Transition phase will end after the global coordination mechanism determining now the ruins of yesterday will be cleared is built. Then in the beginning phase, the principles on which the new period will lie will be critical. At this point, it is wise to highlight a point: The current transition phase will not proceed on the basis of the conceptual framework we are familiar with.
So, how this new period be different? First, in the distribution of international funds, private markets will be replaced by credits from one state to another. It is apparent that the decision making mechanism employed in a market-driven fund transfer period will be different than that employed in a period of public resource transfer.
Second, in the upcoming period, public sector driven fund distribution mechanisms seem to be important also in terms of fund distribution among domestic actors. How to distribute the foreign savings flowing in the country via transfers between states among private sector actors will be the most important challenge to be faced.
Third, protecting the domestic market will be a top priority. But it is not enough to employ a unilateral perspective and pursue the "no, we shall not be obsessed with protectionism" argument. Struggle with protectionism shall be carried out under a global-scale coordination mechanism. In the absence of such a mechanism, "we are against protectionism" argument does not make any sense. Fourth, corporate sector shall try to survive the day rather than getting prepared to make a move. Long term plans cannot be made in such periods. It is important to keep in mind that life is composed of short moments. The thing to be done in such periods is to focus on how to survive this moment with minimum loss. In this context, it will be wise to minimize movements as much as possible and avoid to waste energy. The thing that matters is to keep a keen eye on the discussions on the shape of the future and pay attention to enter the beginning period from the right spot.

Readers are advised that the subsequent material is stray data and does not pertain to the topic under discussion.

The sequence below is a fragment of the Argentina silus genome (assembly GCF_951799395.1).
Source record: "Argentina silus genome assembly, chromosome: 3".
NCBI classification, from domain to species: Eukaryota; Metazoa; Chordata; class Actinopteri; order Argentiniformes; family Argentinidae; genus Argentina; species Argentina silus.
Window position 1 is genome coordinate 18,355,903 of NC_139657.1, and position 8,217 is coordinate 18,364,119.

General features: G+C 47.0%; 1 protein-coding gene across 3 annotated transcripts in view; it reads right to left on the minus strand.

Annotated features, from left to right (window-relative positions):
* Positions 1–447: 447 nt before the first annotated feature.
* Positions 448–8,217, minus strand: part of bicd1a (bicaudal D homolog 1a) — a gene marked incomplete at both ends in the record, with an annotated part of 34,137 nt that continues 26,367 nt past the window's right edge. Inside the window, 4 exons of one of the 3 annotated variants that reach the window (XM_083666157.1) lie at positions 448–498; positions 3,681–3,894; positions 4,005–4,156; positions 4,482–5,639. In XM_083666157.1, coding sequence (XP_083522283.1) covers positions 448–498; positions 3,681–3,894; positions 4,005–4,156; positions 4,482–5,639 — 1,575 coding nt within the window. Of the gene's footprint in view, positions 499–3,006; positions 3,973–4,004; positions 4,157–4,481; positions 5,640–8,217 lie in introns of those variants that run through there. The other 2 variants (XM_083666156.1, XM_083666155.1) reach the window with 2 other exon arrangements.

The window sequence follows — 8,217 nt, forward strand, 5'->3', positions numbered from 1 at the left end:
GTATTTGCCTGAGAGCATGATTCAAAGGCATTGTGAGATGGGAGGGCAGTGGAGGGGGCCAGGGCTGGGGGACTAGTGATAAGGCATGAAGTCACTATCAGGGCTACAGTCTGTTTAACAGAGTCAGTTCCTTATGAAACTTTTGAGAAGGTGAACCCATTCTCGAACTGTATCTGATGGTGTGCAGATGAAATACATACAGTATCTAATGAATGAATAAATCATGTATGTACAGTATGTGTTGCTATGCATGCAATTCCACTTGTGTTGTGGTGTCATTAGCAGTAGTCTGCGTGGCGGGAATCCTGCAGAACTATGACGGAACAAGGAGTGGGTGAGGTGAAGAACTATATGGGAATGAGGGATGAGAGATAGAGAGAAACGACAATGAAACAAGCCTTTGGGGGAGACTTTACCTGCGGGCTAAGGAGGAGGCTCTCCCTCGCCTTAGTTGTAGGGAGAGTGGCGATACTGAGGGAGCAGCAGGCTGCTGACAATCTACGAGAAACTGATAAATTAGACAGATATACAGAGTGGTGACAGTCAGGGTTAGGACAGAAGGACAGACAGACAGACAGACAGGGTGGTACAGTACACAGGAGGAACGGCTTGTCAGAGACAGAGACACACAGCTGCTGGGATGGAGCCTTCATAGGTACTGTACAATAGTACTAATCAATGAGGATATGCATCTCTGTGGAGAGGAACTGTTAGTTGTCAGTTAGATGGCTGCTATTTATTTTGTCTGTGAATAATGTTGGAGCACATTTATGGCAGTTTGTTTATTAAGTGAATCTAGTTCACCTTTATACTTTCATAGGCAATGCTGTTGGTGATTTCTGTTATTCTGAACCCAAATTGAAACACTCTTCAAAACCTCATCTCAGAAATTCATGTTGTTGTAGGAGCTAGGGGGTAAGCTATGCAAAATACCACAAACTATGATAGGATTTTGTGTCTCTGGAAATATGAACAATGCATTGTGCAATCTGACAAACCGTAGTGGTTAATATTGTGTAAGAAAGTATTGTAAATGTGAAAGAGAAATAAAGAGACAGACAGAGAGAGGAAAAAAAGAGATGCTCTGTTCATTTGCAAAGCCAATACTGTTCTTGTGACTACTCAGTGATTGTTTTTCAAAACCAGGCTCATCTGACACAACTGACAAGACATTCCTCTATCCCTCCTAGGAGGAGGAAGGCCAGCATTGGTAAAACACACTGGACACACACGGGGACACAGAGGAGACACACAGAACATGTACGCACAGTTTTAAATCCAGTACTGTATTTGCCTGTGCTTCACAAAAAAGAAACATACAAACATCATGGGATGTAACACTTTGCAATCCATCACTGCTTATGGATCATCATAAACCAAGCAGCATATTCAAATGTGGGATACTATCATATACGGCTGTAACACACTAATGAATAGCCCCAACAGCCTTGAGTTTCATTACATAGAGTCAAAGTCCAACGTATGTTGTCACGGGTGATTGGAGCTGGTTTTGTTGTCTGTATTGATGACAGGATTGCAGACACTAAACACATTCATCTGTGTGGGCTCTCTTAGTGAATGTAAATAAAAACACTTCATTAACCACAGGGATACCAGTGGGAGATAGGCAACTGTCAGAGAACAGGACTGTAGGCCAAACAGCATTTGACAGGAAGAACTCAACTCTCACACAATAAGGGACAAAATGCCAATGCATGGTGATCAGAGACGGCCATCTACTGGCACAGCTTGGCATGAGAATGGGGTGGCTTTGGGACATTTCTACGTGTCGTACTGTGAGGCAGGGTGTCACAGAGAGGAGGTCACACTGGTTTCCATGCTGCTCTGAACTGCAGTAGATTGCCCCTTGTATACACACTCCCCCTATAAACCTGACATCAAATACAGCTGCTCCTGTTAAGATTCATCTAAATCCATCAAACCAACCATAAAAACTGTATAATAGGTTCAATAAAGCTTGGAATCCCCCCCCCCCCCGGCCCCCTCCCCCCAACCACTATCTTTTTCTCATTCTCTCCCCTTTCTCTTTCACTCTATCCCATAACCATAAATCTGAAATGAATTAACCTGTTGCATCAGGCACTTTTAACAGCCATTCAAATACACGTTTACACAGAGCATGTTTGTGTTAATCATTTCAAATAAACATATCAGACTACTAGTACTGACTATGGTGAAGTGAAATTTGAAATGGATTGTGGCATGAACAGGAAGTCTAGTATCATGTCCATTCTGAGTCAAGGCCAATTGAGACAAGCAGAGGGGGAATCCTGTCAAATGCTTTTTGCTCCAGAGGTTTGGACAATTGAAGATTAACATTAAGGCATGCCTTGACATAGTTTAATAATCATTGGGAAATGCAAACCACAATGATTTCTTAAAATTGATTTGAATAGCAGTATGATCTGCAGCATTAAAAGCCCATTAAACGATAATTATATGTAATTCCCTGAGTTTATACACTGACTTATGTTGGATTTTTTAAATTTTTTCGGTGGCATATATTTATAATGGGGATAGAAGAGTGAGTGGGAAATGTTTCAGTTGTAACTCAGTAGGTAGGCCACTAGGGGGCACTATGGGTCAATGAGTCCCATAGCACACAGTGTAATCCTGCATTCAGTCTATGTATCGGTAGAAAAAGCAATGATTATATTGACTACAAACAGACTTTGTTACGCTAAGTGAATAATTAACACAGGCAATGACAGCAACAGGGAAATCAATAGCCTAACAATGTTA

Fifth, it is actually the government that will protect us during the transition and beginning phases. Then, we are in a period where the corporate sector has limited ability to maneuver while the government has a high ability to move. This shall be kept in mind. Basically, the decisions to be made by the public sector can preserve the current production capacity.
Today is different than yesterday. It appears that the beginning phase following the transition phase will as well be different. As a first step, everyone shall let go the "you do not say embarrassment". The more we purify the thinking framework from the embarrassment based on market economy dynamics, the better we will proceed. The more active the Turkish government in the transition period, the more active our future will be.
This commentary was published in Referans daily on 24.02.2009